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UPI's Capital Comment for Feb. 20, 2002

By United Press International   |   Feb. 20, 2002 at 3:34 PM   |   Comments

WASHINGTON, Feb. 20 (UPI) -- Capital Comment -- News notes, political rumors and important events that shape politics and public policy in Washington and the world from United Press International.

Rejoining the family of nations? -- Dr. Mustafa Osman Ismail, the Sudanese foreign minister, is stepping up efforts to express the commitment of his government to accept what they are calling "an internationally monitored cease-fire in southern Sudan." The minister was recently in Washington conveying that message to those who would listen, which sources close to the minister suggest is part of a campaign by the Sudanese government to get off the terrorist-supporting nation list maintained by the U.S. State Department. A source also says that FBI agents have been seen in Khartoum within the last month meeting with Sudanese intelligence officials and government ministers about ways in which the two governments can further cooperate in the war against terrorism.


Taking a shot at the so-called "newspaper" loophole -- Representatives of the self-evidently names National Campaign to Close the Newspaper Gun Ad Loophole are scheduled to release a study this week that purports to show that classified ads are "a potential source of guns (including assault weapons) for terrorists, criminals, and the mentally ill.."

The group says such sales permit gun purchasers to avoid mandated background checks in the 16 states surveyed -- where more than 75 percent of the surveyed newspapers allow guns to be sold through classified ads.

"Sales of guns through newspaper classifieds offer the anonymity and ability to avoid law enforcement checks, which make them a potential source of guns for terrorists," John Johnson, executive director of the Iowans for the Prevention of Gun Violence, said in a release. The Iowa group is one of 24 state and grassroots gun violence prevention groups that make up the campaign.


A new error of bipartisanship -- Several new developments have occurred in the ongoing battle for control of the U.S. Senate. First, as Rob Schlesinger first reported in the Boston Globe, Vermont Sen. Jim Jeffords, formerly a Republican who now caucuses with the Democrats as an independent, is scheduled to headline a major fundraising dinner for Senate Democrats on Feb. 27.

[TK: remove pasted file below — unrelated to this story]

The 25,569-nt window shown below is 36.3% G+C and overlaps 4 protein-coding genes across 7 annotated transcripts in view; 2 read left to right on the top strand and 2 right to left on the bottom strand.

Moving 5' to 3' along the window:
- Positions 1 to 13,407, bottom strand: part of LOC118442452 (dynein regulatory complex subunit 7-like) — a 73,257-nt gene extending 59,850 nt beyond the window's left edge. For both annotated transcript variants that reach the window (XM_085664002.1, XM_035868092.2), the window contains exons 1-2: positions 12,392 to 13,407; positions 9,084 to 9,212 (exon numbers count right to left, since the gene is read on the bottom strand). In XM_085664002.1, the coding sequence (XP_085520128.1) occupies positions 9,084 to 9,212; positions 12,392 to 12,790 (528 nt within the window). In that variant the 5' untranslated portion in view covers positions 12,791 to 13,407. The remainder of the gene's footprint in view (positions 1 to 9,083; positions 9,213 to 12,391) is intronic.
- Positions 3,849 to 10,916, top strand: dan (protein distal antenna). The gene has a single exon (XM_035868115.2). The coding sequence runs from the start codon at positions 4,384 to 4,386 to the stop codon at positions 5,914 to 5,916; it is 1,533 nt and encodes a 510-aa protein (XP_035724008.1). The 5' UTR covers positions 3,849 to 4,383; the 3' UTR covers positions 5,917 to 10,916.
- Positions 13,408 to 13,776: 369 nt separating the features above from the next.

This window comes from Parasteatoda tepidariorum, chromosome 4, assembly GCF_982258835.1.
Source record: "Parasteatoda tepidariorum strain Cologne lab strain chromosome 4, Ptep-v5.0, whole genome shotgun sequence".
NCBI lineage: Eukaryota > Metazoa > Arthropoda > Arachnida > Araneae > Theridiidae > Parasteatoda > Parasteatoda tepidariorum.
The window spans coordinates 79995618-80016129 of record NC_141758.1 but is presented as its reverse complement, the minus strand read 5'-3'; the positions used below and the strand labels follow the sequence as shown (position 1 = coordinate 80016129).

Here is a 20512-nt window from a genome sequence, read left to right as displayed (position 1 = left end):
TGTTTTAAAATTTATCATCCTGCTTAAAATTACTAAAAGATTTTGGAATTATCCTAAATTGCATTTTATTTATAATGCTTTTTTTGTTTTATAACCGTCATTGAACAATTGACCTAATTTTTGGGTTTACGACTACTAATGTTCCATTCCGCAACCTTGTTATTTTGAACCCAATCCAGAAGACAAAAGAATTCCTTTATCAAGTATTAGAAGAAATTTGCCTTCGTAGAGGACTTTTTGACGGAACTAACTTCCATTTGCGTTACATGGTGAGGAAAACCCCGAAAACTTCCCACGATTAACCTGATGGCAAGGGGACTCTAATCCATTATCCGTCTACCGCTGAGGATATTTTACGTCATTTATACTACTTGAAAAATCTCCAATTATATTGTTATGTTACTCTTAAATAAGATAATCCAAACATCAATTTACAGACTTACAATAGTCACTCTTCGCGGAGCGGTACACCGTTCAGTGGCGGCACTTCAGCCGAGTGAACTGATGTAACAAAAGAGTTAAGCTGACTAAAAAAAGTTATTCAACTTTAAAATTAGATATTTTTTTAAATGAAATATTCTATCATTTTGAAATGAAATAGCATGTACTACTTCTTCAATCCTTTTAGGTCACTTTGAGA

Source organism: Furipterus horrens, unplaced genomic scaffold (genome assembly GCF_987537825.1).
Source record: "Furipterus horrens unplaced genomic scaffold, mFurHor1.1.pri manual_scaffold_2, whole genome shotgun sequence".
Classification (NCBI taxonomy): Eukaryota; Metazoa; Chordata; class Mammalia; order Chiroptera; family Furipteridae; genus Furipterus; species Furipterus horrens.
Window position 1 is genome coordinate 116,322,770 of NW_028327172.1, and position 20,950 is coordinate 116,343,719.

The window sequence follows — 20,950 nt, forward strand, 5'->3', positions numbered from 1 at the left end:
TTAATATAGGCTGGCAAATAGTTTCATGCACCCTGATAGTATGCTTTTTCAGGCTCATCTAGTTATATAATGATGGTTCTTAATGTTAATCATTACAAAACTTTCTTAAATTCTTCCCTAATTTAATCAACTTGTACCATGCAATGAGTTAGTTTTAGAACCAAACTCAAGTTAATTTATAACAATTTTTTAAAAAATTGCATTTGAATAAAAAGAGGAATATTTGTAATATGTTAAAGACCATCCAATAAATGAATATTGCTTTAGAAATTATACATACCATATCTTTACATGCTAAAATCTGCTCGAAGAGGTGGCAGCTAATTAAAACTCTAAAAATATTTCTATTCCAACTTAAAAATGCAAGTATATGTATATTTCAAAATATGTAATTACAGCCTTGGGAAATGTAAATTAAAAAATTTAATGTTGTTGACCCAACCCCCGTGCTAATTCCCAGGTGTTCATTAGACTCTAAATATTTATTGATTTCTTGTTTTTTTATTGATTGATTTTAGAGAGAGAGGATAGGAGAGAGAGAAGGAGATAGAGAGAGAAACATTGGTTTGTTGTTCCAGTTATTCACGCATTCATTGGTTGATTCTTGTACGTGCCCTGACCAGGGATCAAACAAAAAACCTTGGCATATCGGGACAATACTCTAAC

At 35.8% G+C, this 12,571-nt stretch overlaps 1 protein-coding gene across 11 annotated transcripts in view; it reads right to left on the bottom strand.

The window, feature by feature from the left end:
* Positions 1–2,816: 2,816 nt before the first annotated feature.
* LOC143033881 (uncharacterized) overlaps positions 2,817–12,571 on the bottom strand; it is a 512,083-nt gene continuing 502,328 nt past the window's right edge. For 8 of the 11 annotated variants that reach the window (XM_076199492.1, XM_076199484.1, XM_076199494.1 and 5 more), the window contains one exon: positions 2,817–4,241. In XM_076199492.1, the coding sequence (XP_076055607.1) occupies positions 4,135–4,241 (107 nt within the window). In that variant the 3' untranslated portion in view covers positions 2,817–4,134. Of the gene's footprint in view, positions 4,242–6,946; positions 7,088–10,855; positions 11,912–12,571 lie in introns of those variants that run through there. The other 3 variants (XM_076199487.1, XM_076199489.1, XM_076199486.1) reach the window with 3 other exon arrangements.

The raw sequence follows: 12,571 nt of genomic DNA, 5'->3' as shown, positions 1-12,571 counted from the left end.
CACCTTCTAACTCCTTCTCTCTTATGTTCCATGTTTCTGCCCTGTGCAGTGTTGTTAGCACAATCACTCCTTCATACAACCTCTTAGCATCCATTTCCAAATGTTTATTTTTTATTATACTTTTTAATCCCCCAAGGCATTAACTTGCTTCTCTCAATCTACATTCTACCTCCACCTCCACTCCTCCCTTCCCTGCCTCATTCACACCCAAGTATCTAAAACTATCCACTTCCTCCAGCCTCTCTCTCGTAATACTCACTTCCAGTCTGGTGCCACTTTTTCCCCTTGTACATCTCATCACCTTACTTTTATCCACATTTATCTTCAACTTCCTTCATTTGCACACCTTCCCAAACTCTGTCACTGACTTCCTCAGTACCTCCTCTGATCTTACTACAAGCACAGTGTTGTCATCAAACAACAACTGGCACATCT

Jeffords also says he will hit the stump on behalf of Senate Democrats including the party's more embattled incumbents" though he will not, as of now anyway, be campaigning against Republican incumbents.

At the same time, Sens. Joseph Lieberman, D-Conn., and John McCain, R-Ariz., have each launched attacks on the Club for Growth, a group that supports political candidates -- typically Republicans -- who in turn support tax cuts. Lieberman is particularly hacked off at ads the Club is running in South Dakota focused on the Senate's lead Democrat, Tom Daschle.

Lieberman, who was his party's candidate for vice president in 2000, wants President Bush to ask the Club, an independent group, to stop running ads, which he called "gutter attacks," criticizing Daschle for opposing tax cuts, the economic stimulus package and limits on federal spending. "As long as his party, or allies of his have anything to do with the gutter attacks on Tom Daschle," Lieberman said of the ads, "it just brings us all down."

For his part, McCain attacked the Club last Wednesday, first on MSNBC, then on CNN because the group generated support for Rep. Jeff Flake, R-Ariz., in the congressional primary in 2000. In his criticisms, McCain falsely alleged that the group did not disclose its donors, saying "What we're trying to do is stop organizations like a so-called Club for Growth that came into Arizona in a primary, spent hundreds of thousands of dollars in attack ads. We had no idea who they were, where their money came from."

But the record shows that the Club was busily making headlines in their effort to oust New Jersey GOP Rep. Marge Roukema from her congressional seat in a primary and had been disclosing the names of all their donors after July 1, 2000, in accordance with the law passed by Congress earlier that year governing IRS section 527 political organizations. The Arizona primary was Sept. 12, 2000.


Wigging out over a leak -- Senate Republican staffers are still grumbling over the tongue-lashing their bosses received at a planning retreat from nominally GOP pollster Frank Luntz. As the story goes, Luntz opened his remarks with a tirade about how a memo he had written for GOP Senators suggesting ways to go at Senate Majority Leader Tom Daschle, D-S.D., had been leaked to the media by a member of the world's greatest deliberative body.

What makes this all the more ironic is that the pollster's reputation was, at least in part, made by leaks of Luntz-authored memos suggesting GOP leadership strategy to the media -- leaks perpetrated by none other then the author himself according to at least one former close associate.


In with a twist -- Massachusetts State Treasurer Shannon O'Brien has joined the race for governor of the commonwealth. The move, long expected, adds another big name Democrat to the race, which already includes Clinton Labor Secretary Robert Reich and former DNC Chairman Steve Grossman.

The 42-year-old O'Brien's political pedigree is well established. Her father, Edward O'Brien, a member of the commonwealth's Governor's Council, made headlines of his own when he made considerable noise questioning the ability of Acting Gov. Jane Swift, a Republican, to effectively lead the state following the birth of twin girls last year.


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